Economic Road Map (Extract)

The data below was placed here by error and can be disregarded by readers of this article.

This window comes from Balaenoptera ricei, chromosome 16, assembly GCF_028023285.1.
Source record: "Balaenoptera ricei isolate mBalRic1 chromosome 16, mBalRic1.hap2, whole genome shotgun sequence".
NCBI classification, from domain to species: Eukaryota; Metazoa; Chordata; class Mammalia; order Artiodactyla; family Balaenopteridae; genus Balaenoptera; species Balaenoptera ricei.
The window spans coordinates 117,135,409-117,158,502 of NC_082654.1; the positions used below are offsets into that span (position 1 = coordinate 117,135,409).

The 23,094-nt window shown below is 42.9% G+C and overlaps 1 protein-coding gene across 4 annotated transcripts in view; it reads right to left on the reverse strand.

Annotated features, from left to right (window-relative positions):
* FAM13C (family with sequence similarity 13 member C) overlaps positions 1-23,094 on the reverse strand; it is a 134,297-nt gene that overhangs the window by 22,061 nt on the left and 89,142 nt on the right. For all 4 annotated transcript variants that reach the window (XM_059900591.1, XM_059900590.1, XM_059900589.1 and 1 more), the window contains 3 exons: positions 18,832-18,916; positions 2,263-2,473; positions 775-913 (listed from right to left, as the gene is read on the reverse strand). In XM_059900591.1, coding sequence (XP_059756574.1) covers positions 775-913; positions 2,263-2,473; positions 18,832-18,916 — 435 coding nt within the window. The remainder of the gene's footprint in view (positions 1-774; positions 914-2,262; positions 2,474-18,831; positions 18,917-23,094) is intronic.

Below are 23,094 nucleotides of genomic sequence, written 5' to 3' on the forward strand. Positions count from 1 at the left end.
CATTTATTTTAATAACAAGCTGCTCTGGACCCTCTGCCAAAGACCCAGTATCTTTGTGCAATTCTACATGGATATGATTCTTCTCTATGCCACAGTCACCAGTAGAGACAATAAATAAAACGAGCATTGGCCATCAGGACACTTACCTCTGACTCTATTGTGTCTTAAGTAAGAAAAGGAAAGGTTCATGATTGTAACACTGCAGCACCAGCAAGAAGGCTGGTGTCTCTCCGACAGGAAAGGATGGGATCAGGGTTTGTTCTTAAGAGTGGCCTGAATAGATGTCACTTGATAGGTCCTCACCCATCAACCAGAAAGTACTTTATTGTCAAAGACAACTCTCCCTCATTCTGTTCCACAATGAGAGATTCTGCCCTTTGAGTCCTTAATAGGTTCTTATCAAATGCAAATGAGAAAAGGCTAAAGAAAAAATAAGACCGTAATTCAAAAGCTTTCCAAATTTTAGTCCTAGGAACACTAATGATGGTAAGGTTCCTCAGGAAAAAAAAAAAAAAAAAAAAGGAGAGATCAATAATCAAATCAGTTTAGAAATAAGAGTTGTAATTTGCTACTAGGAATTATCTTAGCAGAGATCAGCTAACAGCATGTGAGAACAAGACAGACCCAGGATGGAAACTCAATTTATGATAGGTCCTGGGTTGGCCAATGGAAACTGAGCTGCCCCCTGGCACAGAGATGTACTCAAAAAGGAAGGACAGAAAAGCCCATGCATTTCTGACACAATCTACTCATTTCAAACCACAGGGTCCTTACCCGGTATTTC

Extract from an article in Issue 10, September 1, 2008 of The Jerusalem Report. To subscribe to The Jerusalem Report click here. Peace talks may be stalled, but that hasn't stopped a group of Palestinian, Israeli and international experts from hammering out an "economic road map" for Israel and a future Palestinian state. A pragmatic plan or a grand delusion? How much would it cost to resettle Palestinian refugees and how much compensation should they receive for the loss of their land? If there is an independent Palestinian state alongside Israel, what kind of customs and trade arrangements would be in force between the two states? Politicians have made little progress recently in resolving the core issues of the Israeli-Palestinian conflict. But that hasn't stopped a team of leading Israeli, Palestinian and international experts - with tacit support from their respective governments - from hammering out a detailed plan of economic relations between Israel and a future Palestinian state. The only question is whether conditions will ever be ripe for implementing such a plan. For the past six years, Dr. Ron Pundak, the director general of the Peres Center for Peace in Tel Aviv, who played a decisive role in creating the secret negotiation track that led to the Oslo agreement of 1993, has been intensively involved in the Aix Group, an Israeli-Palestinian-international economic research group named after its host institution, the University at Aix en Provence, France. The group, led on the Israeli side by economist Prof. Arie Arnon of Ben-Gurion University and on the Palestinian side by Saeb Bamya, former deputy minister of economics in the Palestinian Authority government, has studied and proposed solutions, from an economics perspective, to many of the central disputes between Israel and the PA, including borders, the future of Jerusalem, and a resolution of the Palestinian refugee issue. Their efforts have produced an "economic road map" for Israel and the future Palestinian state. With official Israeli, Palestinian and international representatives often participating in the talks - formally as observers, but also influencing the direction of the group's work - Pundak hopes that the papers produced by the Aix Group will be adopted nearly as a whole in future official Palestinian-Israeli negotiations. Palestinian participants, however, are expressing increasingly pessimistic views about the possibility of ever implementing their own recommendations because they regard the chances of arriving at a two-state solution to the Israeli-Palestinian conflict as rapidly receding. In the early 90s, Pundak, now 53, who holds a PhD in Middle East political history and had worked in various Israeli government and intelligence positions in addition to a stint as a journalist, teamed up with historian Yair Hirschfeld of Haifa University to conduct a series of meetings in Oslo, Norway, with the head of the financial department of the Palestine Liberation Organization (PLO), Ahmed Qurei (Abu Alah), who subsequently became a Palestinian prime minister. The meetings, which started out as academic talks, caught the attention of Palestinian and Israeli decision-makers, were transformed into a secret negotiation track and eventually produced the historic Oslo agreement of 1993, in which for the first time Israel and the PLO granted each other mutual recognition and created the Palestinian Authority. Overnight, Pundak was propelled from anonymity to a key position in back-channel Israeli-Palestinian peace negotiations. Even after the resumption of hostilities between Israelis and Palestinians in 2000, Pundak continued his efforts, backed by senior Israeli political figures, such as former Justice Minister Yossi Beilin and Shimon Peres. He played a central role in behind-the-scenes contacts, such as the negotiations leading to the 1995 "Beilin-Abu Mazen Understanding" and was one of the drafters of the 2003 Geneva Initiative, an unofficial Israeli-Palestinian peace proposal signed by Beilin and Yasser Abd-Rabo, who was at the time a minister in the Palestinian Authority government. In 2002, a year after he had assumed the director-general position at the Peres Center, Pundak was contacted by Prof. Gilbert Benhayoun of Université Paul Cézanne-Aix-Marseille, in France, who, at the height of the fighting of the second intifada, offered to provide the auspices for renewed Palestinian-Israeli dialogue. Together with members of the DATA Center for Studies and Research in Bethlehem, Pundak took the opportunity to put together a group of professionals in several fields, ranging from finance to urban planning and labor policies, in order to create an "economic road map." "We wanted to reverse past approaches, which had concentrated on politics and roughly stitched in the economics later, as an afterthought," Pundak tells The Report. "The economic aspects must be placed front and center, taking into account Israeli and Palestinian interests in a win-win approach." The original vision behind the Oslo agreements included a major economic component, under the assumption that improved economic conditions would lead to reduced hostility, which would further build confidence and advance economic development in a virtuous circle, thus encouraging the two parties to reconcile their differences in other core areas. In practice the Palestinian economy significantly worsened over the past 15 years, Israeli confidence in peace negotiations was shaken by waves of Palestinian terrorism, and a vicious cycle emerged, in which ever-increasing Israeli checkpoints and closures choked off Palestinian trade, which only further stoked Palestinian rage against Israel. In Pundak's opinion, one of the main reasons the Oslo process failed was the gradualism that became identified with it, in which negotiations over difficult core issues and a permanent settlement were continually pushed off into an indefinite future, while incremental "confidence-building measures" were sought even as the situation on the ground deteriorated. "We have adopted the opposite approach," he says of the Aix Group. "In what we term 'reverse engineering,' we start with the parameters of the permanent settlement that we want to attain and then work backwards from them to sketch the road map for getting there. This should have been done 15 years ago. A month after the signing of the first Oslo agreement [in September 1993], we should have plunged into negotiations based on a reverse engineering approach, instead of putting off permanent settlement talks." And why didn't they adopt that negotiating approach? "There were people who raised the idea back then," asserts Pundak. "I suggested taking that road, as did Yossi Beilin and others. But there was opposition to it and mainly on the Israeli side. Yitzhak Rabin rejected the idea, as did Shimon Peres after him, and then Benjamin Netanyahu and Ehud Barak in turn. And that was a mistake." From the start, the Aix Group sessions were intended to be more than yet another academic discussion of the Israeli-Palestinian conflict. Official Palestinian, Israeli and international figures were invited to participate as observers in the group's meetings and many readily accepted the invitation, lending the sessions a semi-official air. The list of official observers includes delegates from the Palestinian ministries of Planning and Infrastructure, National Economy, Finance and Trade, officials from the World Bank, the International Monetary Fund and the European Union, and representatives from Israel's Ministry of Industry and Trade, Finance Ministry, Foreign Affairs Ministry, and the Bank of Israel. The Aix Group includes Israel's Vice Prime Minister, Haim Ramon, on the list of observers who listened and commented on the group's ideas and proposals and formally presented their findings to several high-ranking political figures, such as Abu Ala and former Israeli Deputy Defence Minister Efraim Sneh. "Officials who participate in our sessions as observers are free from formal constraints, because they are not there in their official capacities," explains Pundak. "This gives them the opportunity to speak more freely, while giving us insight into their thinking. Sneh has said that when formal negotiations do eventually take place, large parts of the agreements of the Aix Group can simply be adopted as is." The contrast, however, between Pundak's confident optimism and the gloomy pessimism expressed by Saeb Bamya, who is currently the economic adviser to the Palestinian Federation of Industries and heads the Aix Group's Palestinian Research Team, could not be starker. "I simply do not believe there is political will at the highest levels, on the Israeli side, to agree to a package that will lead to a viable Palestinian state," he says bluntly. Bamya, aged 61, a generally soft-spoken man who joined the Aix Group while still in his official capacity as director general of the Palestinian Economics Ministry and continued to participate in its sessions as he was promoted to assistant under secretary and then deputy minister, tells The Report that he is becoming increasingly doubtful about the future of Israeli-Palestinian relations. "What Israel is doing on the ground makes it impossible to believe that a two-state solution can be attained," he says. "The expansion of settlements and the physical transfer of land in Palestinian territory to Israeli control makes this option less viable by the day. When there is no respect of Palestinian interests and no agreements, the extremists like Hamas take over." Does he still stand by the proposals appearing in Aix Group documents, which he had a significant part in composing? "Yes," he replies, "and I would like to see them implemented. But the peace camp in Palestine is dying, and this is not in Israel's interests. We need to join efforts to prevent extremism from winning, but Israel seems to lack the will to do so." The two-state solution, with distinct and sovereign states of Israel and Palestine, forms one of the bedrocks of the Aix Group's assumptions. The group's documents presume that the borders will be drawn so that each state will have contiguity, that the land will be divided along a 78-22 percent split between Israel and Palestine, allowing for swaps of land along the "Green Line," and that arrangements will need to be found to allow the free flow of people between the West Bank and the Gaza Strip. Extract from an article in Issue 10, September 1, 2008 of The Jerusalem Report. To subscribe to The Jerusalem Report click here.